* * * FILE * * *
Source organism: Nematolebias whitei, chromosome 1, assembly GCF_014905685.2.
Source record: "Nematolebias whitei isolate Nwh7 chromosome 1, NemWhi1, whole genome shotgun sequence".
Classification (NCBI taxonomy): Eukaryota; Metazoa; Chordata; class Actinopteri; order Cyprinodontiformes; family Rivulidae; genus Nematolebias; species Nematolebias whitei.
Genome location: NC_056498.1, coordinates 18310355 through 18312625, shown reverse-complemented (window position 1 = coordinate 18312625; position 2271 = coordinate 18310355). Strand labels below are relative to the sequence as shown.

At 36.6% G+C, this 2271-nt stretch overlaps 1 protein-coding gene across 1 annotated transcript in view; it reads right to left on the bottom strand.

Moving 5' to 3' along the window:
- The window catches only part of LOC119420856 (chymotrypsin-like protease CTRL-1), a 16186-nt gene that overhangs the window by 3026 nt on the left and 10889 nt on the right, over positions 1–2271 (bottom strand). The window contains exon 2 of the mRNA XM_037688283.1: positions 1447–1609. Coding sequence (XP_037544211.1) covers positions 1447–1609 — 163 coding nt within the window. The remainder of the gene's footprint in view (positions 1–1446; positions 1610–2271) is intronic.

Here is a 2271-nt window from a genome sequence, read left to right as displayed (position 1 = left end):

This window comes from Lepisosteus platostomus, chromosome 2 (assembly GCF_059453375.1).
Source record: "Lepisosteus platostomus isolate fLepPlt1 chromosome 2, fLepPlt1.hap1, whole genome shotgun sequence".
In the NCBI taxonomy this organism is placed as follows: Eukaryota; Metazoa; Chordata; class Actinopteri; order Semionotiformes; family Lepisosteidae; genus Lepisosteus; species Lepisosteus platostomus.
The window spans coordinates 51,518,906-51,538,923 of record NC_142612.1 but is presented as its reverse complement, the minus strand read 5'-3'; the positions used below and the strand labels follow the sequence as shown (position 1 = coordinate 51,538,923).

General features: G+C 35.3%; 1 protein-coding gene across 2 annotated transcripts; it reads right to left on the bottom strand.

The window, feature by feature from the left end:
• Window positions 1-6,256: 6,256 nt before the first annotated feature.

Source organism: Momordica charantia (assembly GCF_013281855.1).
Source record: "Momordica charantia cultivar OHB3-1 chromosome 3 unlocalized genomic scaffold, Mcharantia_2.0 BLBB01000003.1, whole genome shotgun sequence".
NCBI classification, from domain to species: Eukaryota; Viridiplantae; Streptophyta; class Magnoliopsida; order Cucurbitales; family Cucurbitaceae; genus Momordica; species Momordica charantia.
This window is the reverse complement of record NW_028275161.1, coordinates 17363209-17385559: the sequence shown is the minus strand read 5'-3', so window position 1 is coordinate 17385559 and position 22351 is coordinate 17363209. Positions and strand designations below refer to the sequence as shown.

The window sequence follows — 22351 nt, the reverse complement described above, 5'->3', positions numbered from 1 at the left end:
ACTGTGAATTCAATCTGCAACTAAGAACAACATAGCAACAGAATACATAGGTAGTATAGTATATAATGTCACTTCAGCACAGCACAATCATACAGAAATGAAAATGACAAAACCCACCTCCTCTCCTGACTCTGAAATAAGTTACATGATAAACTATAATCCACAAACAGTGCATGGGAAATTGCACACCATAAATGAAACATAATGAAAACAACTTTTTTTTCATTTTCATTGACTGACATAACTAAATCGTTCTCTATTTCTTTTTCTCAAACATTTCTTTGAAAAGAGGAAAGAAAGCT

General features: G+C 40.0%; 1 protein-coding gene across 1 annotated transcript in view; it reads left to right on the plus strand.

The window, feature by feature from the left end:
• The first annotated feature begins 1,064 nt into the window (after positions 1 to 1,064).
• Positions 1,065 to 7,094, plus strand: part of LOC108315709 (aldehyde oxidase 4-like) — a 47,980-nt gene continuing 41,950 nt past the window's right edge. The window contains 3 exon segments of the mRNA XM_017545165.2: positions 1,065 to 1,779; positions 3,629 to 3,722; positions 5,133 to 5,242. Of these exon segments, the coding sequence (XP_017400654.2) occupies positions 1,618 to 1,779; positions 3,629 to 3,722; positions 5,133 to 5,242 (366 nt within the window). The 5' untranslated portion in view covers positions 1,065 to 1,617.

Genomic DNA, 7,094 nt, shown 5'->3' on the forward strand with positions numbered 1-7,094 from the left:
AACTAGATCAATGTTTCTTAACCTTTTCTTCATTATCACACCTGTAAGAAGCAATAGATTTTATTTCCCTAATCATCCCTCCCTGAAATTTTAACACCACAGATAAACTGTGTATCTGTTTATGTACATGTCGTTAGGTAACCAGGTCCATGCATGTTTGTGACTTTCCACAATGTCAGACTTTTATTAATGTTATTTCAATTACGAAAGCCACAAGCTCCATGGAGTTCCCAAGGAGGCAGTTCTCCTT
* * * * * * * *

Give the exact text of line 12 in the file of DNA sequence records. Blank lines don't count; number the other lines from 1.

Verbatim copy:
The window spans coordinates 51,518,906-51,538,923 of record NC_142612.1 but is presented as its reverse complement, the minus strand read 5'-3'; the positions used below and the strand labels follow the sequence as shown (position 1 = coordinate 51,538,923).